TOPIC: Clean air regulations
QUESTION: The Rauner Administration has proposed scrapping limits on the rate of air pollution from a fleet of eight coal plants in central and southern Illinois owned by Dynegy Inc. Instead, the state would impose annual caps on sulfur dioxide and nitrogen oxide emitted by the fleet. Do you support this softening of emissions standards? If not, are you concerned coal plants could be closed and union workers could lose their jobs? Also, how would you support the adoption of clean energy, such as wind and solar, and energy conservation?
ANSWER: I am not in favor of scrapping the limits on air pollution standards from the coal plants.
In a meeting with the United Mine Workers in Benton, I was informed there are no union mine workers in Illinois (Ron Huff, UMW [11/8/17]). Therefore, I support coal research to maximize the use of this carbon-based mineral to manufacture needed products such as coke to make steel, carbon for carbon fiber, and other innovative uses.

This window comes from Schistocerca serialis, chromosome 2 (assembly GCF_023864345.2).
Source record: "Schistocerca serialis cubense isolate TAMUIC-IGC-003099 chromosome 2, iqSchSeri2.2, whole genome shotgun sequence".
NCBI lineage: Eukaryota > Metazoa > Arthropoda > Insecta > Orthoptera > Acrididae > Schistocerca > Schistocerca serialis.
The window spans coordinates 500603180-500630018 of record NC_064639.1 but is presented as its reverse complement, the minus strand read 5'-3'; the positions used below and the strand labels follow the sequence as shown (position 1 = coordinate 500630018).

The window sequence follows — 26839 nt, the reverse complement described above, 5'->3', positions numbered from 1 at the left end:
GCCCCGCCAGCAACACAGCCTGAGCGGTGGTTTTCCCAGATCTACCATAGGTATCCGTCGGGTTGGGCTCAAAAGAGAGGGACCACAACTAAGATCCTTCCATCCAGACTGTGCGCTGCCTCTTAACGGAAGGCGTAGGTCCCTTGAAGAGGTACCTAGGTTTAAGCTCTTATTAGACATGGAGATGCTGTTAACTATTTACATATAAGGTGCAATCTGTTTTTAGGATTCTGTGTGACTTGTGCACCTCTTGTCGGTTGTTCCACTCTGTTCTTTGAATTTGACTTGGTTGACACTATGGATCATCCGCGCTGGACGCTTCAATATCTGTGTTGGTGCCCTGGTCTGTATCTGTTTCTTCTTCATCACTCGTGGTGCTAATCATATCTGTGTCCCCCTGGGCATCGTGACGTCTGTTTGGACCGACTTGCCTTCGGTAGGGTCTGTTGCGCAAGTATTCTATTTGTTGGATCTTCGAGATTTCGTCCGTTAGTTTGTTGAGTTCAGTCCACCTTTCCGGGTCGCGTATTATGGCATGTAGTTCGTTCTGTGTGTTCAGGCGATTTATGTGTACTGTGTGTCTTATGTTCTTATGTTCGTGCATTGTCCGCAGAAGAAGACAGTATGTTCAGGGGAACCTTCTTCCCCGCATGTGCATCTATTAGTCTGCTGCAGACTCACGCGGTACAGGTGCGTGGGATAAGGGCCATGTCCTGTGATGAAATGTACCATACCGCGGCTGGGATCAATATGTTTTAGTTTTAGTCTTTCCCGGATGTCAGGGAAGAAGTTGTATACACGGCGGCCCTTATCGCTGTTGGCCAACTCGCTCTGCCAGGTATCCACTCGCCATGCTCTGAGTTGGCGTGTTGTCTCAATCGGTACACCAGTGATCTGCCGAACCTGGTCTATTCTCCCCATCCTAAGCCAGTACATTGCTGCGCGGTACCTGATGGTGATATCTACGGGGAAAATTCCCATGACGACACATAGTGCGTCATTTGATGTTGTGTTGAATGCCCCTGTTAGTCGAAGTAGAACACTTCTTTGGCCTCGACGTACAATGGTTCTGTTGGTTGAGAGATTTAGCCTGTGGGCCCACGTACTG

I do support the adoption of clean energy and will work to expand the development of wind and solar energy.
TOPIC: School funding
QUESTION: Under the state’s new school-funding model, Illinois will need $6.2 billion more to fully fund K-12 schools. Will you commit to full funding? Where will you get the money?
ANSWER: Yes, I have stated that I will prioritize education as my first appropriation bill to sign, but we are not going to get to $6.2 billion in one year.
Initially, the money will come from top of the current state revenue. By passing a progressive income tax, additional revenue will be gained to fund public education.
TOPIC: Wage equality
QUESTION: What is your position on the vetoed Illinois Wage Equity Act?
ANSWER: The veto of the Illinois Wage Equality Act is unjust. I have advocated that Illinois should pass an Equal Rights Amendment that is encompassing of sex, wage, and racial equalities.
TOPIC: Roads and bridges
QUESTION: How do you plan to address Illinois’ huge backlog of infrastructure construction and repair needs, including for roads, bridges, waterways and mass transit? Do you support an increased gas tax — and/or other taxes and fees — to finance infrastructure improvements, including public transit?